In HVAC systems, we always have to think about airflow (measured in CFMs). One of the most common CFM-related questions we get is this:
“How many CFM per ton of cooling?”
In most situations, you would need a 400 CFM per ton of cooling. This is the standard HVAC rule of thumb, but it’s a bit antiquated and we will explain when you will need more than 400 CFM per ton (up to 600 CFM per ton) or less than 400 CFM per ton (down to 325 CFM per ton). This has mostly to do with relative humidity levels.
Here is the general rule of thumb of how many CFM you need for certain tonnage AC units:
How Many CFM For 1 – 6 Ton Units? (Chart)
|Unit Tonnage:||CFMs Required:|
|1 Ton Unit||400 CFM|
|1.5 Ton Unit||600 CFM|
|2 Ton Unit||800 CFM|
|2.5 Ton Unit||1,000 CFM|
|3 Ton Unit||1,200 CFM|
|3.5 Ton Unit||1,400 CFM|
|4 Ton Unit||1,600 CFM|
|4.5 Ton Unit||1,800 CFM|
|5 Ton Unit||2,000 CFM|
|5.5 Ton Unit||2,200 CFM|
|6 Ton Unit||2,400 CFM|
This chart is quite simple to read. Example: A 5-ton unit requires 2,000 CFM airflow. A 3-ton unit requires 1,200 CFM airflow.
Now, it is important to understand when the 400 CFM per ton rule of thumb should not be applied. We will look at when the CFMs per BTU of cooling should be higher and lower:
When CFM Per Ton Should Be Higher Than 400 CFM
In general, you would use more than 400 CFM when you have to remove more-than-average sensible heat. In most cases, this means that you are trying to cool space will low humidity levels (below 50% relative humidity).
At lower humidity levels, the latent heat is higher.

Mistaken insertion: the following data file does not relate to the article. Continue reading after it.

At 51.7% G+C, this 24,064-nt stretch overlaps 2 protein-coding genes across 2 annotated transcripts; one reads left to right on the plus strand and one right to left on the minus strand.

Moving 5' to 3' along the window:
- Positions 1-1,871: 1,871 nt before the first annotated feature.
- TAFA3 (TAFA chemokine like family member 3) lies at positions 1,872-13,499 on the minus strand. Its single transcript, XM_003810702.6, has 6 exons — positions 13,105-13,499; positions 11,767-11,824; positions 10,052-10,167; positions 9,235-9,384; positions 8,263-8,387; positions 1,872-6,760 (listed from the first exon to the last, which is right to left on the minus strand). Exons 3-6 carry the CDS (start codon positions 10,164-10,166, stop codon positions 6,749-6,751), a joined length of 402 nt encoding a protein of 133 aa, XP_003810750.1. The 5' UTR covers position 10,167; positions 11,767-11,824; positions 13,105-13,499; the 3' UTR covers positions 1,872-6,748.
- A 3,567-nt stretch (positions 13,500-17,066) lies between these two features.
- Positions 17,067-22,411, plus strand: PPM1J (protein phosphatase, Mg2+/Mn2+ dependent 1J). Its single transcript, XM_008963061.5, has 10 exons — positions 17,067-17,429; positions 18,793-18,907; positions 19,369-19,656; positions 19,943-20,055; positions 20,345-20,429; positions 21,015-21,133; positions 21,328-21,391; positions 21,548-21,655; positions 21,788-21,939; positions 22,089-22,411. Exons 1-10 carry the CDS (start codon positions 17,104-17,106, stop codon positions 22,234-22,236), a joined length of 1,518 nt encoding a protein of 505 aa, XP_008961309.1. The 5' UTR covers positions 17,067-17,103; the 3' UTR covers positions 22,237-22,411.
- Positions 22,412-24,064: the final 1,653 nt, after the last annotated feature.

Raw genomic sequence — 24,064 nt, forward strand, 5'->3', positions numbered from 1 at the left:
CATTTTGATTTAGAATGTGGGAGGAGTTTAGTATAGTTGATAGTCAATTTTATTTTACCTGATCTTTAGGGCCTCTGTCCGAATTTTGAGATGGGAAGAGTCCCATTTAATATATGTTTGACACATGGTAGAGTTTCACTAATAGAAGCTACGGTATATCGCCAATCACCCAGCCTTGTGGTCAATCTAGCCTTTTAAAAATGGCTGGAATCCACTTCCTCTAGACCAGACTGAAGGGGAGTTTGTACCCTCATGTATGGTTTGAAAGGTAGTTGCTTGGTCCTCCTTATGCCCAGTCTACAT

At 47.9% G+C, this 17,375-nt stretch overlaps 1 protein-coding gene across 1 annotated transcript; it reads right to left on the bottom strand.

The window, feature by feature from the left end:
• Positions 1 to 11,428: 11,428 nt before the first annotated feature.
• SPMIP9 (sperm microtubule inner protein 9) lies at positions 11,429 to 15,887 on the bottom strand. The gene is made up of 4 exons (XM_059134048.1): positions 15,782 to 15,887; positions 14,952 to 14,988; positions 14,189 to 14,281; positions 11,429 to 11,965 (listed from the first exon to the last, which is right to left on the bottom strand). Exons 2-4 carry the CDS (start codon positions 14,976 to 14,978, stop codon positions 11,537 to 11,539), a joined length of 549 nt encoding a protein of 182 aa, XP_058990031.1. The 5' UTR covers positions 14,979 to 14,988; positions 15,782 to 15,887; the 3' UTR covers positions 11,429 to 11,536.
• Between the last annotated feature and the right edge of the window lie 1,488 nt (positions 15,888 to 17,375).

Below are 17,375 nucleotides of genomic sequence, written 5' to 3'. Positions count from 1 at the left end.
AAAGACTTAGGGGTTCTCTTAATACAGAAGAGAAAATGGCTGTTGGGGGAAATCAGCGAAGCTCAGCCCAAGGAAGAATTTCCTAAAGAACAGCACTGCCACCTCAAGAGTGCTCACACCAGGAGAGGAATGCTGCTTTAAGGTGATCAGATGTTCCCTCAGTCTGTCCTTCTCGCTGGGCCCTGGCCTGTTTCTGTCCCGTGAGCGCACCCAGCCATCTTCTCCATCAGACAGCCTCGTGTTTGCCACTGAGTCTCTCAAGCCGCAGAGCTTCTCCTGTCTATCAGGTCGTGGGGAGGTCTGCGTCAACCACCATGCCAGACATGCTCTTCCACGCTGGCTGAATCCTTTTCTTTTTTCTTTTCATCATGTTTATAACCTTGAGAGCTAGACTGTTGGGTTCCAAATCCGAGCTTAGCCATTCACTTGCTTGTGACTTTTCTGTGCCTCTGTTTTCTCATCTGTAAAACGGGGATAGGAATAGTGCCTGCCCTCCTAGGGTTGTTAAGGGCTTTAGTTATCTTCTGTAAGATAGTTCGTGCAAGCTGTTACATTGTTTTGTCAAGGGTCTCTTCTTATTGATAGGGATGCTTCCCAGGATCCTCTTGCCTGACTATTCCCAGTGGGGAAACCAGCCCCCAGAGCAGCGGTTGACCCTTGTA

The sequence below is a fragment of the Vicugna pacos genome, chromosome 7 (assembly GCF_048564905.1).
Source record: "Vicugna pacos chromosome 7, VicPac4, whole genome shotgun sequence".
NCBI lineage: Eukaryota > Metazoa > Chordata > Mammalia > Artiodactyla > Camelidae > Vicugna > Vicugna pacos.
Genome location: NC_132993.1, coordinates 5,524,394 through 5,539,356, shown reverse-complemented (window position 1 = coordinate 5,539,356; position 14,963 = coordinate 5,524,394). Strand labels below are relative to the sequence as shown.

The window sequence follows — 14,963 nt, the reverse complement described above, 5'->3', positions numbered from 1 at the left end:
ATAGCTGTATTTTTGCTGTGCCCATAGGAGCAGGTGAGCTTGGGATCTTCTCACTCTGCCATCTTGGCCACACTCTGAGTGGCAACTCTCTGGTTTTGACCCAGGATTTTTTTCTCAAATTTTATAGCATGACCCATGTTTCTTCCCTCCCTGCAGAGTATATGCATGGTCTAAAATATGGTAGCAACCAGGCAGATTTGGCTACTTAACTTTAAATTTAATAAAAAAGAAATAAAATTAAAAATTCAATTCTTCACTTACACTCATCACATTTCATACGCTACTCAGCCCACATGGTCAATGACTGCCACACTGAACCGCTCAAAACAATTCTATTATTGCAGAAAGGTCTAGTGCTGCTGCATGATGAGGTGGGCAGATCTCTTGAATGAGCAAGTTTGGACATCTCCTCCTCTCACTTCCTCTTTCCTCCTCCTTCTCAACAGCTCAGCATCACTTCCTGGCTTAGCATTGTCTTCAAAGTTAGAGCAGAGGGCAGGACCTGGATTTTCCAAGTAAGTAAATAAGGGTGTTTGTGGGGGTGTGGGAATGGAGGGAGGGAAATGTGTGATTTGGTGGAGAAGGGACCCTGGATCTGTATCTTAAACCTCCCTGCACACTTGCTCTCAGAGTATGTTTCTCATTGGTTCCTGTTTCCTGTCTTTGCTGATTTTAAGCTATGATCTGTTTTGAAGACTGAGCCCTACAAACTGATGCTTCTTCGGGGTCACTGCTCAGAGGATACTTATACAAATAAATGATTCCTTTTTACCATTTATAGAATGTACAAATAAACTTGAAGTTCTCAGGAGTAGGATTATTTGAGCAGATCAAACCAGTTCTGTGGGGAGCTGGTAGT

At below 50% relative humidity, you may use 500 CFM per ton.
At even lower humidity levels (below 35%), you could also use up to 600 CFM per ton.
This higher airflow will provide a sufficient airflow needed to homogeneously cool a space. Since the air conditioner doesn’t need to remove access moisture from the air, it can cool much better and more efficiently.
However, if you have a high above 60% humidity levels, the airflow should be below 400 CFM per ton:
When CFM Per Ton Should Be Lower Than 400 CFM
As the humidity levels increase, the sensible heat in the environment decreases. You will have to use a lower airflow output in order to increase dehumidification rates.
If you use a 400 CFM per ton at above 60% relative humidity levels, the cooling coil is not sufficiently cold to condense all that moisture from the incoming air.
If you lower the CFMs per ton of cooling, the cold coils will be colder, more water will condense on the coils, and you will remove the moisture in the air quicker.
That’s why at above 60% relative humidity levels you are recommended to use 350 CFM per ton. If the humidity levels are excessive (80% or more), using a 325 CFM per ton rule of thumb comes into play as well.
With these measures, you can determine how many CFM per ton of cooling you need more precisely than with the simplified 400 CFM per ton rule of thumb.
2 thoughts on “How Many CFM Per Ton Of Cooling For 1-6 Ton Units? (HVAC Rules)”
What is the effect of 15 Tons of AC Refrigerant change to 12 Tons of AC Refrigerant with the same range of CFM?
Hi Rey, alright, a 15-ton AC unit with 400 CFM per ton would generate a max. airflow of 6,000 CFM. If you change that to a 12-ton AC unit, and would still need to produce 6,000 CFM, the CFM per ton would increase to 500 CFM. Most AC units will be able to handle that extra CFMs per ton.
The change you will see is that the air coming from the AC will have higher air speed but the temperature of the air will be higher than with the 15-ton unit. The overall cooling output will also be lower since you now have 12 tons of cooling output vs 15 tons of cooling output. Hope this helps a bit.